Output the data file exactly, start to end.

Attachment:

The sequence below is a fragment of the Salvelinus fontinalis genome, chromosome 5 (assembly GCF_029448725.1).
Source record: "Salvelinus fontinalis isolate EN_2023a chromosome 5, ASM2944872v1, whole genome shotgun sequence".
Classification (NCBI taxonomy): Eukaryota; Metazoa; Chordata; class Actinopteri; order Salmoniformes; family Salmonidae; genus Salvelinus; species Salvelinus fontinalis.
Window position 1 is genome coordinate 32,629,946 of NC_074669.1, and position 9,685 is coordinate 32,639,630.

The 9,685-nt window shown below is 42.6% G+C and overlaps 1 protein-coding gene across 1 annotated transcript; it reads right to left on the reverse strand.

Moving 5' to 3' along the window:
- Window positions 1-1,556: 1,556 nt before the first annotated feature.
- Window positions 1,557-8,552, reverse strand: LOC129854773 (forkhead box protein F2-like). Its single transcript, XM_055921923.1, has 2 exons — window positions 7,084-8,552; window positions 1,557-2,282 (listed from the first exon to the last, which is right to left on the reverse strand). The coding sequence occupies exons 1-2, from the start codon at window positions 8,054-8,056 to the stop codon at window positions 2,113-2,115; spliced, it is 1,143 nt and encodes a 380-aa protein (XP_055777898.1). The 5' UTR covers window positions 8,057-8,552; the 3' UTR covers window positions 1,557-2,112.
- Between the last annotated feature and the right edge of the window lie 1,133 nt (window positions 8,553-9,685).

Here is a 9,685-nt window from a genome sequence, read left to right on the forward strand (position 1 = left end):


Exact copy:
The sequence below is a fragment of the Salvelinus fontinalis genome, chromosome 5 (assembly GCF_029448725.1).
Source record: "Salvelinus fontinalis isolate EN_2023a chromosome 5, ASM2944872v1, whole genome shotgun sequence".
Classification (NCBI taxonomy): Eukaryota; Metazoa; Chordata; class Actinopteri; order Salmoniformes; family Salmonidae; genus Salvelinus; species Salvelinus fontinalis.
Window position 1 is genome coordinate 32,629,946 of NC_074669.1, and position 9,685 is coordinate 32,639,630.

The 9,685-nt window shown below is 42.6% G+C and overlaps 1 protein-coding gene across 1 annotated transcript; it reads right to left on the reverse strand.

Moving 5' to 3' along the window:
- Window positions 1-1,556: 1,556 nt before the first annotated feature.
- Window positions 1,557-8,552, reverse strand: LOC129854773 (forkhead box protein F2-like). Its single transcript, XM_055921923.1, has 2 exons — window positions 7,084-8,552; window positions 1,557-2,282 (listed from the first exon to the last, which is right to left on the reverse strand). The coding sequence occupies exons 1-2, from the start codon at window positions 8,054-8,056 to the stop codon at window positions 2,113-2,115; spliced, it is 1,143 nt and encodes a 380-aa protein (XP_055777898.1). The 5' UTR covers window positions 8,057-8,552; the 3' UTR covers window positions 1,557-2,112.
- Between the last annotated feature and the right edge of the window lie 1,133 nt (window positions 8,553-9,685).

Here is a 9,685-nt window from a genome sequence, read left to right on the forward strand (position 1 = left end):